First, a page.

A survey published this week claimed that a third of South African adults are regular drug users, dagga use has risen by 11% in the past year and the use of methamphetamines by a staggering 88%. While well-intentioned, the results of the survey are unrepresentative. More research – and more questioning by journalists – is needed.
The claim that 28 percent of South African schoolgirls are living with HIV started with a remark by Health Minister Aaron Motsoaledi, misreported by The Sowetan. Unquestioned, it has been repeated by media across the country and the world. The true rate is half that.
Gauteng is proposing a ban on Sunday alcohol sales to reduce the harm done by alcohol abuse. A major study backs the government claim that this would work, but only if action is taken to crack down on illegal sales.
All sides agree one thing: gun crime in South Africa is too high. But the white population of South Africa has no greater reason than others to fear gun crime, and evidence suggests that owning guns may not always make the owners, and their visitors, safer. It may do the reverse.
SA Finance Minister Pravin Gordhan announced the 2013 budget on 27 February. Over a few days, we fact-checked some of the key claims and counterclaims made by the government and opposition. See how we think they did.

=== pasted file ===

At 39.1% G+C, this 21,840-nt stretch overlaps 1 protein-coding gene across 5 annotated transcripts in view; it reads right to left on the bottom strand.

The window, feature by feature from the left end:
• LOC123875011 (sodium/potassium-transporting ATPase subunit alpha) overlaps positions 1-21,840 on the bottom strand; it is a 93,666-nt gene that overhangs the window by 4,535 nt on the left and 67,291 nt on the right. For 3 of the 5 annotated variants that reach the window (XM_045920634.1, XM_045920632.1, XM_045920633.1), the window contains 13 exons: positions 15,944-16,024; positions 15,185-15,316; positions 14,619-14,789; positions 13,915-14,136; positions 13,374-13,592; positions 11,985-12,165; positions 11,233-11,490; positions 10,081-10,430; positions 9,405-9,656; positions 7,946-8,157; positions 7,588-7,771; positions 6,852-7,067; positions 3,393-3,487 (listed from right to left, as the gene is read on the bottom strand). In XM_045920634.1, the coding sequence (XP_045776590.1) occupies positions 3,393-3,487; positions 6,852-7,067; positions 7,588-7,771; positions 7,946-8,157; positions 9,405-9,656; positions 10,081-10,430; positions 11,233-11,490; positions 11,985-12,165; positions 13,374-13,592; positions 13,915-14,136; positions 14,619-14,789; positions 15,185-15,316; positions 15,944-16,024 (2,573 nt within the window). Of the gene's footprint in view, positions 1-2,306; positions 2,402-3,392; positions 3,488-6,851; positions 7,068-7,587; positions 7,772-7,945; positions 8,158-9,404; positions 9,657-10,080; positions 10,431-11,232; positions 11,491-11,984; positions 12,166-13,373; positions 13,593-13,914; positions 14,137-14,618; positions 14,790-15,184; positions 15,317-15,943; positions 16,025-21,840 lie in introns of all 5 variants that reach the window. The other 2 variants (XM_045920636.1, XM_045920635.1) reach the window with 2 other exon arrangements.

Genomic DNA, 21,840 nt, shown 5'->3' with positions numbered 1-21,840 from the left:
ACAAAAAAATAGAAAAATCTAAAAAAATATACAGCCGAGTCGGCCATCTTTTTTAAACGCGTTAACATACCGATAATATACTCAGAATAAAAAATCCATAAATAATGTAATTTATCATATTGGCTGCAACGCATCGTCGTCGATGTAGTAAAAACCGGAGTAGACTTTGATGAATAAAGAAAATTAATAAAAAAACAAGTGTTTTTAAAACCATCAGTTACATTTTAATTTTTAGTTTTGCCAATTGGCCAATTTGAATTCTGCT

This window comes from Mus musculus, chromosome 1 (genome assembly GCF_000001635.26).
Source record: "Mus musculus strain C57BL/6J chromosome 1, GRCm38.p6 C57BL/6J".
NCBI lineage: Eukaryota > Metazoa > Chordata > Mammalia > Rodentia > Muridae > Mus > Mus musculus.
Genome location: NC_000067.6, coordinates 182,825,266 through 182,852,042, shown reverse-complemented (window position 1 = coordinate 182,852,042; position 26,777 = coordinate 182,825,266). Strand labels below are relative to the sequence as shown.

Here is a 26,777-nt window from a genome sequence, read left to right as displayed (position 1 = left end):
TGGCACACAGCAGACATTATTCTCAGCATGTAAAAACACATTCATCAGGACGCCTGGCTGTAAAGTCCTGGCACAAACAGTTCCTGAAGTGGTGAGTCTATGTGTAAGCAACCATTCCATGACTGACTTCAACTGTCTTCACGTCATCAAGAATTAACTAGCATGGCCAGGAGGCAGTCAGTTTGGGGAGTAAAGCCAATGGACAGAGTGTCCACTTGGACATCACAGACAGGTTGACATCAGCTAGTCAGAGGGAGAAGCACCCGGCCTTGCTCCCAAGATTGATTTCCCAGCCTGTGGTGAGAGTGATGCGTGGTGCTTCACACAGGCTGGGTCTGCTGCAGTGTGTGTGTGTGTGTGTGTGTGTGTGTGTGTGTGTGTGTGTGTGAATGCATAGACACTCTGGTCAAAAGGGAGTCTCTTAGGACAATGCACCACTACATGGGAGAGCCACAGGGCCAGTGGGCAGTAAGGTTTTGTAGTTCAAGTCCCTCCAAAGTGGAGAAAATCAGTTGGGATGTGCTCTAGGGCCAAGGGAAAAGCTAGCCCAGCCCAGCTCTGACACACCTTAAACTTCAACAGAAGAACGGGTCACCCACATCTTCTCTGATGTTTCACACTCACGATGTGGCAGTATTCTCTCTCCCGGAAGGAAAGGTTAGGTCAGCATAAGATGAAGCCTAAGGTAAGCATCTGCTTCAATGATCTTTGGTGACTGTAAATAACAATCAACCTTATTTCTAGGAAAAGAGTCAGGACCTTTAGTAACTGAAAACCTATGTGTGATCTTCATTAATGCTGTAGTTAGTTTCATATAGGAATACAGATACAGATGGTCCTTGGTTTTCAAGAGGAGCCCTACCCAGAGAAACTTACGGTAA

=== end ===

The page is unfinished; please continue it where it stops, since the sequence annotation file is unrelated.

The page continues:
President Jacob Zuma gave the annual State of the Nation Address on Thursday night in Cape Town. We asked you to tell us which claims were the most significant and we fact-checked them. Some of them we are still checking. So how did he do?
The South African Council of Churches was wrong to claim last week, ahead of the latest horrific incident, that we can assume a link between the availability of pornography and the incidence of rape. No evidence of this exists. Other factors are the key to the high number of rapes.
The plans announced this month by Gambian President Yahya Jammeh to build a 1,111-bed hospital are based on earlier bogus claims he had found a ‘cure’ for HIV/AIDS. Similar dodgy claims for ‘cures’ and ‘immunity boosters’ are often marketed across the continent.
Matric results are getting better. This is good news for the students concerned. But the minister of education is wrong to say the results show government strategy is ‘improving education quality’.
The Sunday Independent this week ran an article on a new report by a group of scientists claiming that the positioning of cell phone masts in residential areas is linked to incidence of cancer. The article overplayed the evidence.